“Operational control seems the only goal,” Mayer said.

The result is it increasingly feels like he lives in “a war zone” — not because of “lawless migrants flooding across the desert,” as some politicians allege, but because of the increased presence of helicopters, drones, checkpoints, and other forms of government surveillance.

“It’s all feeding into people’s fear,” he said. “It’s forcing migrants to rely more and more on cartels to safely transport them across the border and limiting our ability to care for the migrants facing death, violence, and suffering in the Sonoran Desert.”

Much like in Phoenix, faith organizations in communities like Mayer’s have had to step into the gaps left by the government to provide care to those in need.

“When people crossed the border between 1998-2000, they were knocking on my church members’ doors,” Mayer said. But with expanded border defenses and increased operational presence of federal officials across Arizona’s borderlands, Mayer said he and others have had to go deeper and deeper into the wilderness to provide care.

For 19 years now, Mayer and his team of 150-250 volunteers, with a fleet of vehicles, have been putting water out on the trails and going on “searches” for desperate people who are lost, providing them with immediate humanitarian assistance.

“We’ve encountered, literally, thousands of migrants,” he said. “Just yesterday — April 24, 2024 — we encountered around 200 people.”

The situation, he said, demands better policies. And while Mayer feels fairly confident Gov. Katie Hobbs, a Democrat, will veto bills Mayer said would otherwise be “disastrous” for immigrants and those who serve them — he’s a bit nervous about how Arizonans might vote in November 2024.

“With all the fear in the media and negative political rhetoric flying around, Arizonans could end up supporting some pretty disastrous policies,” he said.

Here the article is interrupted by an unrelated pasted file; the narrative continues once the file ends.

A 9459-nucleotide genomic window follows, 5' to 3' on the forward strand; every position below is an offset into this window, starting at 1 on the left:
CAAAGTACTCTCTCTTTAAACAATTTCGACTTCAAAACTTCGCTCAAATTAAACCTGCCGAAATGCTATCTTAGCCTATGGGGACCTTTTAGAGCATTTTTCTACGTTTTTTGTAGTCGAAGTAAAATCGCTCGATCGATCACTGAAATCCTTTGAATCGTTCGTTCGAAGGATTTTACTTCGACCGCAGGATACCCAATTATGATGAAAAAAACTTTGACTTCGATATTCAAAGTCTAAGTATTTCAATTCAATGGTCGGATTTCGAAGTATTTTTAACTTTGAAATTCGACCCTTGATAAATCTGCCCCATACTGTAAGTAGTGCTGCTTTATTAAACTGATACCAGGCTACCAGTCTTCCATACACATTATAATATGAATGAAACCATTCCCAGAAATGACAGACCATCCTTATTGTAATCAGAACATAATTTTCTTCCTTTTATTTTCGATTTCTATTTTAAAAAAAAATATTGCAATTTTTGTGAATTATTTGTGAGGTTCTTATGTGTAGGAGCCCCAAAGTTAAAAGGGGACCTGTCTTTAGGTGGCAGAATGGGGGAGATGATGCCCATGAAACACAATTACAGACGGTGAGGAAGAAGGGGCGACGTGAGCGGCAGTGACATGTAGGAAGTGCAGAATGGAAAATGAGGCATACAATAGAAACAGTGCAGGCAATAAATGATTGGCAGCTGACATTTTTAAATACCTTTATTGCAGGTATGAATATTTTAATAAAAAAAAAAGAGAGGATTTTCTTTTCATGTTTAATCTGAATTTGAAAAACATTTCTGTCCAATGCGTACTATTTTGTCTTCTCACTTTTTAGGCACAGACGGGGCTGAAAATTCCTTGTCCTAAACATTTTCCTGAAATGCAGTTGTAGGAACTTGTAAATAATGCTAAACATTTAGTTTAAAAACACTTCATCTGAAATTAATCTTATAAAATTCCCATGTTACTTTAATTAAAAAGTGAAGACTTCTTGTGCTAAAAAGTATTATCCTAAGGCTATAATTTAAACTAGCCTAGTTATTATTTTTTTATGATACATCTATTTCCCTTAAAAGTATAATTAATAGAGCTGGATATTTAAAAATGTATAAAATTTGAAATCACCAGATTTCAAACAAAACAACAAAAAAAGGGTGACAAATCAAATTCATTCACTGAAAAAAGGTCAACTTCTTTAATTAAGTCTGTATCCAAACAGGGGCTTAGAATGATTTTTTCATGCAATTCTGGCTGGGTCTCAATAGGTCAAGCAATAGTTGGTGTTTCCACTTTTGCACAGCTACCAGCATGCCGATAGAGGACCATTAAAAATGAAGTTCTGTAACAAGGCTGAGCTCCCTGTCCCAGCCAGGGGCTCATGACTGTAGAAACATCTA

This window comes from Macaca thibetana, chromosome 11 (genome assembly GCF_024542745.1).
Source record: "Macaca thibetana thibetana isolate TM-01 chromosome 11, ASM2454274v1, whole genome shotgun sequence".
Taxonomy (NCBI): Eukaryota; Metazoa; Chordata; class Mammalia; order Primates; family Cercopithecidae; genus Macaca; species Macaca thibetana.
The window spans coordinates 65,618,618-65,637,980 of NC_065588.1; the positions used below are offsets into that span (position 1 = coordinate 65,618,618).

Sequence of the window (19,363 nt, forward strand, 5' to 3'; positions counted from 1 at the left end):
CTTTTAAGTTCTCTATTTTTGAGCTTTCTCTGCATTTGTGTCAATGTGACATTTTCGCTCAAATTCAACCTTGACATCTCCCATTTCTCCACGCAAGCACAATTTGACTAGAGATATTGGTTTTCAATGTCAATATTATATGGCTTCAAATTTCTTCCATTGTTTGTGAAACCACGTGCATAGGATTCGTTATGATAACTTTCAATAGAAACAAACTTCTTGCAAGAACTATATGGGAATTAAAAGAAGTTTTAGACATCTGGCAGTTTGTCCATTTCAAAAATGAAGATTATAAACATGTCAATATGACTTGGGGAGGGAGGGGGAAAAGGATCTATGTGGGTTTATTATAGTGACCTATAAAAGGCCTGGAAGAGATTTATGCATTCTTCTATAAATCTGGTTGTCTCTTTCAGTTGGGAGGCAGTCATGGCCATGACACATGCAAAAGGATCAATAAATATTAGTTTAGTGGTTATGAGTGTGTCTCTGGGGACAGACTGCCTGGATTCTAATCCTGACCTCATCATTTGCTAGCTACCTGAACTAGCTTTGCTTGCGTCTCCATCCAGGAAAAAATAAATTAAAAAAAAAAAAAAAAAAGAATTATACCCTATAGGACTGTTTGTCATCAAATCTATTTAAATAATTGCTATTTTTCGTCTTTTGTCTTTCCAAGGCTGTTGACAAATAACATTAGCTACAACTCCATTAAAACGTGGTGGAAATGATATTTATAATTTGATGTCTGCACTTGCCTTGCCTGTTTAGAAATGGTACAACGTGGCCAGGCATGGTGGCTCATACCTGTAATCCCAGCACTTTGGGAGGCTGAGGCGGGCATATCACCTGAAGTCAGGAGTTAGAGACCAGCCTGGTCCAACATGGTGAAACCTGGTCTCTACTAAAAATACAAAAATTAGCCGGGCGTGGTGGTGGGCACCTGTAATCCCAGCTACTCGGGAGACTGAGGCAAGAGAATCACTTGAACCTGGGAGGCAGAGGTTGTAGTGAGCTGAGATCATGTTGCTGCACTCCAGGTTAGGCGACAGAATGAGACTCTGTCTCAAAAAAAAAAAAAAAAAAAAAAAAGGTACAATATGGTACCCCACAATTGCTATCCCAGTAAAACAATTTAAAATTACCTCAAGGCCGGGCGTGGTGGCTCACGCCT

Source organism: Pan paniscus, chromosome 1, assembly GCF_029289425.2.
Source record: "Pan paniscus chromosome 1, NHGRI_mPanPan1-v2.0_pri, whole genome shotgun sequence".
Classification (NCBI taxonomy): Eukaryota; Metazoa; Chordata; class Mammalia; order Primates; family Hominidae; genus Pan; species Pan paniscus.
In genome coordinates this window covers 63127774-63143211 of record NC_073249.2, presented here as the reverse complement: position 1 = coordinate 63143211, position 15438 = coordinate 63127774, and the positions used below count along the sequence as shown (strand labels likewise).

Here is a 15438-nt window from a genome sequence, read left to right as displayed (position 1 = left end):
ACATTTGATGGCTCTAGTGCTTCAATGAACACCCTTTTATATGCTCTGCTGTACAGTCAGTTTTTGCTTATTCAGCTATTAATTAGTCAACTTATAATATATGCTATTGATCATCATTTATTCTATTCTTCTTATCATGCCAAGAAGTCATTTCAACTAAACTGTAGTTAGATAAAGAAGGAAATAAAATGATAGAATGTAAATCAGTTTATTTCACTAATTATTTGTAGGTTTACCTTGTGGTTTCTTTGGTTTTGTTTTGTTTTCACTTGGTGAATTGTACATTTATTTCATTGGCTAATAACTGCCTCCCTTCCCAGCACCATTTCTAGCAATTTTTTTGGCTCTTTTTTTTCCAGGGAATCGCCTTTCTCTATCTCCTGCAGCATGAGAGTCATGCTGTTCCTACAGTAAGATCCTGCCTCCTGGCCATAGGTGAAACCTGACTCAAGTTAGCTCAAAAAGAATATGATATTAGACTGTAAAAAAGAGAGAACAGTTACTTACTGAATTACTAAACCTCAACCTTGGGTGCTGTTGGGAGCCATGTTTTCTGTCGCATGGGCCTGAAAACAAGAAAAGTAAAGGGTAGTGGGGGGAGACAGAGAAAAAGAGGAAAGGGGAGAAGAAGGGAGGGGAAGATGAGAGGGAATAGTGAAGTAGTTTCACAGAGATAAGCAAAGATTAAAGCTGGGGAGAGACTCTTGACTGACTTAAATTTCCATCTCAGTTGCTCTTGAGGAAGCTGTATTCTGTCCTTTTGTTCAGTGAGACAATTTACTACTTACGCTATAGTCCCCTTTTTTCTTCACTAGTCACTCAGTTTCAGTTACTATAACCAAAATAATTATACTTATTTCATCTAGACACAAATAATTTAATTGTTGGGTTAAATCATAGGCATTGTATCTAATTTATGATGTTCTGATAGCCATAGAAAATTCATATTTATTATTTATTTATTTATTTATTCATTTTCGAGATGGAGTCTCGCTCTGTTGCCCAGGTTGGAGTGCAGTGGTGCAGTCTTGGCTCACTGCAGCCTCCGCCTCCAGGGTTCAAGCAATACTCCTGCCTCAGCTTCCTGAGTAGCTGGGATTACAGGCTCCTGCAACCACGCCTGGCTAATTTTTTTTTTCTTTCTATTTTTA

His fear is that these policies would make it even more difficult — if not impossible — for him and his volunteers to help save migrant lives. The result, he said, is that more mothers like Miguel’s will not make it through the operational gauntlet of America’s immigration defenses.

“If you come down to the borderlands, and not just to make a political stunt of it, you will see that the real humanitarian crisis is not what’s happening to Arizonans, but the terrible things that this mass of migrating people experience every day,” he said.

“The problem is few voters and politicians have this perspective,” he said. “They desperately need it to create policies that actually help.”

Otherwise, Mayer surmised, the suffering will only get worse. In the meantime, he said, “people of conscience and faith here in the borderlands will continue following the example of Jesus, going out to the margins to care for others.”

“We can’t just sit around and wait for people and politicians to make better choices,” he said. “We have to go out in the wilderness, because people are dying in our backyard.”